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JDI Roundtable on Manufacturing Competitiveness in New Brunswick

The ‘lost boys’ of New Brunswick

Herb Emery

New Brunswick has critical labour shortages. So why has the province abandoned its young male population, when it needs to grow the province’s workforce and population?

Residents are well aware the population is aging as the numbers of young New Brunswickers have fallen due to fewer births and chronic out-migration. This is particularly true of younger men. In turn, the aging of the population means that we are facing a declining labour force, particularly among the lower wage-earning age groups.

This focus on aggregate population statistics should shift our focus toward finding more workers, either through more immigration and retention or through better aligning training and education investments to meet provincial labour market needs.

To address labour shortages or declining post-secondary enrolments, a natural approach would be to increase the supply and participation of groups in society that are not participating to their full potential. Provinces across Canada are seeking to increase workforce participation of women, as well as older and disabled adults. They’re also encouraging more women and children from lower-income households to pursue university education.

But those positive approaches to addressing labour shortages and declining university enrolments has coincided with indifference toward what has been happening with our young male population.

What New Brunswickers and their political leaders may not realize is that for decades, they have been wasting the sizeable resource of young men in the province. Up to the ages of 25, men outnumber women. For example, for the ages of 18 to 24, New Brunswick had around 32,000 men in 2017 and 29,000 women.

In our province, women in this age group have had a slightly higher labour force participation and employment rates than men, by about five per cent since 2008. Think of the gap this way: If men aged 18 to 24 had the same labour force participation rate as women of the same age, then annually New Brunswick would have around 1,500 more workers.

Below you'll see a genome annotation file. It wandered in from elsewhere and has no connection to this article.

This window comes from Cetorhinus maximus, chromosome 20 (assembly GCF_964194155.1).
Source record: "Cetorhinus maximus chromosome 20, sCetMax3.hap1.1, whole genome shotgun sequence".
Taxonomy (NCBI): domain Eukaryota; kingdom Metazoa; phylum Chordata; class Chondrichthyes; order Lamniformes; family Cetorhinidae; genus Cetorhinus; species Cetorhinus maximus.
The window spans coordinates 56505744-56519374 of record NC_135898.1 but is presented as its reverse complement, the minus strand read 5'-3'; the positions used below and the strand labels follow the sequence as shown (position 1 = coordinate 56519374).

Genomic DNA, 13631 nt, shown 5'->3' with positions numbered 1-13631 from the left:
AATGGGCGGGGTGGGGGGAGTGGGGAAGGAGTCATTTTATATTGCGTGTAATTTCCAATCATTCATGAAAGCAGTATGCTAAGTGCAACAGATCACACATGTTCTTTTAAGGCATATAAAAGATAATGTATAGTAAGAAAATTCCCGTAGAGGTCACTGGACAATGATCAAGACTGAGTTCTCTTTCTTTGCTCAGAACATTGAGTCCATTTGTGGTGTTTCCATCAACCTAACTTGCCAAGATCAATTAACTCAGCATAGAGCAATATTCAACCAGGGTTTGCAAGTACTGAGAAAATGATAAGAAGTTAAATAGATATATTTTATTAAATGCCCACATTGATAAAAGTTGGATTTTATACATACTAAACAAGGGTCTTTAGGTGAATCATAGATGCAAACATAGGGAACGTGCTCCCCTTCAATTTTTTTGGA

The lower labour force participation rate of young men is not due to a lack of investing in education. Post-secondary education statistics are not the easiest to find and use, but I estimate that around one-third of men 18 to 24 in New Brunswick are enrolled in a post-secondary program compared to one-half of women in the same age group.

Men and women enrolled in community colleges in the province are about equal in number, but in universities, women outnumber men by a wide margin. Enrolment of men in New Brunswick universities is around 25 per cent for those aged 18 to 24, compared to 36 per cent of women in the same age group. If the male participation rate in university education matched that of females, then there would be 4,000 more students enrolled in the province’s universities annually.

Compounding the gender gap in post-secondary investment is that men are much more likely to not complete a university degree once started. Labour force participation rates increase with the level of education, so if New Brunswick increased the number of men graduating from its post-secondary system, then the potential increase in the size of the labour force is greater than 1,500 per year.

As a strategy for increasing the size of the workforce in New Brunswick, raising the post-secondary participation rate would seem logical. The young male population is already here providing an immediate base for post-secondary enrolment. The province has capacity in its university and college programs, which were resourced for the enrolment peak of a few years ago. The public money is already being spent.

While the participation of young men in post secondary education and the labour market is lower in New Brunswick than in the rest of Canada, the gaps between young men and young women are common across Canada. That tells us that the reasons for the gender gap are not specific to New Brunswick, but instead reflective of Canadian social trends.

Still, we don’t know what is driving the trend of leaving the boys behind. Why have young men become disengaged from the labour force and from pursuing post-secondary education? Are we losing them in the elementary and secondary schooling levels, or are we failing to offer post-secondary programs that would interest them?

My suspicion is that we don’t know the answer to these questions because we aren’t aware, or perhaps don’t even care, what has happened with boys. But if New Brunswick wants to address its demographic and labour force challenges, then we should be aware, and care, about this perennial squandered opportunity for labour force development.

New Brunswick cannot afford to be as wasteful with its human resources as the rest of Canada.

Herb Emery is a Brunswick News columnist and the Vaughan Chair in Regional Economics at the University of New Brunswick.

This article first appeared in Brunswick News publications – Nov. 21, 2018

The JDI Roundtable on Manufacturing Competitiveness in New Brunswick is an independent research program made possible through the generosity of J.D. Irving, Ltd. The funding supports arms-length research conducted at UNB.